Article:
I think the previous blogger is really confused.


Bill November 9, 2010 at 11:02 am

It sounds like most people on here are trying to compete against one another based on who eats the most healthy foods and who recycles the most (keeping up with the Joneses?). Maybe its just me but as long as you are feeding your family normal fruits and vegetables from a grocery store (doesn’t need to be organic or from a local store) then I would think people would be content. I shop at Kroger and I don’t buy anything organic and if that bothers people, who cares. Katy I would just ignore these comments from people criticizing you, as long as you and your family are happy and healthy that’s all that matters.


Amy H. November 8, 2010 at 7:50 pm

Here in San Francisco, Safeway is nearly as expensive as Whole Foods, and more expensive than Whole Foods on some items. We pick and choose and shop at both (as well as Trader Joe’s) — buying organic milk in glass bottles at $4.29 per half gallon plus $1.50 per bottle deposit and ground beef at WF because they taste far better. I buy Odwalla OJ or grapefruit juice at whichever store has it on sale. Rice in 20 or 25-lb. bags at Costco. Tomatoes at WF; green apples and broccoli at Safeway. TP at Safeway when it’s on sale. Tuna at Trader Joe’s for $1.49/can. Boneless chicken breasts at Costco. Vital Vittles whole-grain bread (local) never goes on sale, so I just buy it at whichever store I’m at when I run out. It’s nearly $5/loaf, but, again — it tastes 5x better than Orowheat to me.

I just wish Safeway would hand out $10 off coupons down here in California!! That has never happened in my 10 years of living here, and believe me, I’ve looked.


WilliamB November 9, 2010 at 8:57 am

Amy H – have you considering making your own bread? I do that sometimes. The ingredients are so cheap it makes me wonder why fresh bakery bread is so expensive.

(Actually, I expect that a large part of the reason is fresh bread goes stale so quickly, so bakeries lose a lot of their product. My homemade might last a week before going stale or moldy. The last loaf of commerical bread I had lasted at least a month!)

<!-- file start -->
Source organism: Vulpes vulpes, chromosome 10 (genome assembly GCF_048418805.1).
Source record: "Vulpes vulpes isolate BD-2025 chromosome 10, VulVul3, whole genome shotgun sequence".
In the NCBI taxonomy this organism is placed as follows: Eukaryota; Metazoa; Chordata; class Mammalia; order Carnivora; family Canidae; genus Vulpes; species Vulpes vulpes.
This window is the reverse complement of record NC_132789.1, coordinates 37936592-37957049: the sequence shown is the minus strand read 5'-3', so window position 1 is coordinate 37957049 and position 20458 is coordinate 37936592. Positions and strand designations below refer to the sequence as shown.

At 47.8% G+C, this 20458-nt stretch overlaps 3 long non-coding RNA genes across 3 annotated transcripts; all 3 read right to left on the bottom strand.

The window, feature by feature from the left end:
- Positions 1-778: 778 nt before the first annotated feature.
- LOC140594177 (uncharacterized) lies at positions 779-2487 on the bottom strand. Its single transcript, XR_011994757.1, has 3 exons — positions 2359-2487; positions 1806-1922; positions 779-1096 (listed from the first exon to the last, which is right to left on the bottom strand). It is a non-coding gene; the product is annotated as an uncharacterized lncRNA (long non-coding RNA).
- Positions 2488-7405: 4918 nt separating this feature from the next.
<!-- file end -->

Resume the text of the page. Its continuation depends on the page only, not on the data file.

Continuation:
Amy H. November 8, 2010 at 8:01 pm

Just realized this sounded like we eat much healthier food all the time than is actually the case. Add to that things like Duncan Hines cake mixes, Yoplait yogurt, Haagen Dasz, Suave coconut shampoo, Snyder’s of Hanover pretzels from Safeway . . . b/c Whole Foods doesn’t carry them!


Martha November 8, 2010 at 8:37 pm

I am one who bristled at the beautiful people comment and I am quite pleased that some comments responded to it…I am not much of a consumer and food is where I spend money–to support farmers who are not exposed to chemicals in their work…I am glad to see people mention valuing CSAs, farmers markets and local food. Also that the idea that someone is paying for food that is really cheap and it is often the workers, in the fields or in the stores (IE Walmart…)


Rachael November 9, 2010 at 9:35 am

My thoughts exactly. I drive a 12-year-old car and will keep it for the duration. I consume very little and the reason I do so is for the reasons you mention, Martha. People should not think cheap food is a great thing. I am forever telling my mom who gives a lot to charity while refusing to spend a bit extra for organic, Fair Trade, etc., food, that she should shift some of her charity dollars to helping the farm workers so they don’t get cancer, etc.


Tammy November 8, 2010 at 9:44 pm

Wow, I struggle with the ethics of spending as do many others. I don’t think it’s something that I can judge others choices nor put my choices out to be judged. I’d prefer to look at how each of us make our choices work rather than “judge” how others choose. I have been trying very hard to cook from scratch as much as possible and reduce my food waste. I am having the greatest ethical struggle with packaging. Fake Plastic Fish has changed the way I look @ plastic but my ability to change my consumption has been really difficult. Farmers and their market are my friends. My friend who raises chickens and his “girls” are my friends. I canned this year. I’m doing better, but every day in a commercialized, industrialized society can be a challenge. I’ll never get it ALL right. But if each of us gets it a little right, the overall societal impact will be improved without any one person having to break her proverbial bank.


Practical Parsimony November 8, 2010 at 11:44 pm